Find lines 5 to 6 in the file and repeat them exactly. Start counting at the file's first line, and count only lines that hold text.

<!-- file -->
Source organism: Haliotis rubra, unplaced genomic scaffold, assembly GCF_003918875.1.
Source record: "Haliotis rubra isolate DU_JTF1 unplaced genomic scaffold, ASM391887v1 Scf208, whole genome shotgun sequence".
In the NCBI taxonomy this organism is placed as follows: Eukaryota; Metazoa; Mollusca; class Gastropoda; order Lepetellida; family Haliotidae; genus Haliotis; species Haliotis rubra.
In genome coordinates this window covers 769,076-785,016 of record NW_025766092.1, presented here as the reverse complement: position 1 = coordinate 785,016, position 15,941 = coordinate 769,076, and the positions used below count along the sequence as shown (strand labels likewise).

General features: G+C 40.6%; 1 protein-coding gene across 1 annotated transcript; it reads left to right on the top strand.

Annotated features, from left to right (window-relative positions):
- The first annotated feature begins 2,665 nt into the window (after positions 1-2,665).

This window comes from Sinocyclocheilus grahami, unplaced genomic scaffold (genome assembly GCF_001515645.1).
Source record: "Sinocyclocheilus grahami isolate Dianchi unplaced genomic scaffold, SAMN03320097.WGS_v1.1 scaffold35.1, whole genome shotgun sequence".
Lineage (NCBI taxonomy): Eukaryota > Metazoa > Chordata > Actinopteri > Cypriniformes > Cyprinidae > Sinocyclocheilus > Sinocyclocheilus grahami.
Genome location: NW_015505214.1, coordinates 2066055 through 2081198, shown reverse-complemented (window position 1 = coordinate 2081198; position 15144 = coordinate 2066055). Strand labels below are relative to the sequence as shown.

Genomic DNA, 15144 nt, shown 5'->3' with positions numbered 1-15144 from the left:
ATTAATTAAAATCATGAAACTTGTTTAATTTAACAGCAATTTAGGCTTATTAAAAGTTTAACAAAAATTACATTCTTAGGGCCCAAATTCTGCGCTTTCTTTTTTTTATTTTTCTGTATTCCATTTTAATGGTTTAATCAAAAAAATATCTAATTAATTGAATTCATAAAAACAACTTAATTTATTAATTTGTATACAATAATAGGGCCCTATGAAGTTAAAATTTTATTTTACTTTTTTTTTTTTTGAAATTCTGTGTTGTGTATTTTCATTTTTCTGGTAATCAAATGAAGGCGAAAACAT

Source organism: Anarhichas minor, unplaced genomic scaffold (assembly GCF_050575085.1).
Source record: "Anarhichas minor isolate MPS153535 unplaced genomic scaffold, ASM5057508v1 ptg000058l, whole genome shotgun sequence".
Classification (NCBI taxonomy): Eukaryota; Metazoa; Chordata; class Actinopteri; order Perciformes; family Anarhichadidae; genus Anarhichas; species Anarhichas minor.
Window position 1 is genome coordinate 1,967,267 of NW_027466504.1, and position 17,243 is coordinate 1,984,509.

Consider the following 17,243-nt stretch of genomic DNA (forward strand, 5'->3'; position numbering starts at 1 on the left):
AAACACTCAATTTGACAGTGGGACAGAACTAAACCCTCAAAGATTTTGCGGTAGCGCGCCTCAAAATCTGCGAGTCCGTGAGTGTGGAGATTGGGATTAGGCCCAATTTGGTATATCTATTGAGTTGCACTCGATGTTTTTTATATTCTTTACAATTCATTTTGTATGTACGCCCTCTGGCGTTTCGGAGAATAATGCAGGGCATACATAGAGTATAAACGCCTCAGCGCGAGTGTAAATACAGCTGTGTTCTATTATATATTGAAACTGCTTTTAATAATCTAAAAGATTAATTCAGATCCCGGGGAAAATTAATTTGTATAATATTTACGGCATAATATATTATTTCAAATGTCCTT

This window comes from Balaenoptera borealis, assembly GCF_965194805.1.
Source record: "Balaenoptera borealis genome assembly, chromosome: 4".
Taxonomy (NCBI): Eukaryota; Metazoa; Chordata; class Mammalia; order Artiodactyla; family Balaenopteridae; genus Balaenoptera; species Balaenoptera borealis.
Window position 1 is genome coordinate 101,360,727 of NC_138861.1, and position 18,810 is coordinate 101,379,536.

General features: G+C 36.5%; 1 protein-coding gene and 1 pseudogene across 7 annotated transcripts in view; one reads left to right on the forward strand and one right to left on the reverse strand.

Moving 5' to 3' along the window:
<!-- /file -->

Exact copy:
General features: G+C 40.6%; 1 protein-coding gene across 1 annotated transcript; it reads left to right on the top strand.

Annotated features, from left to right (window-relative positions):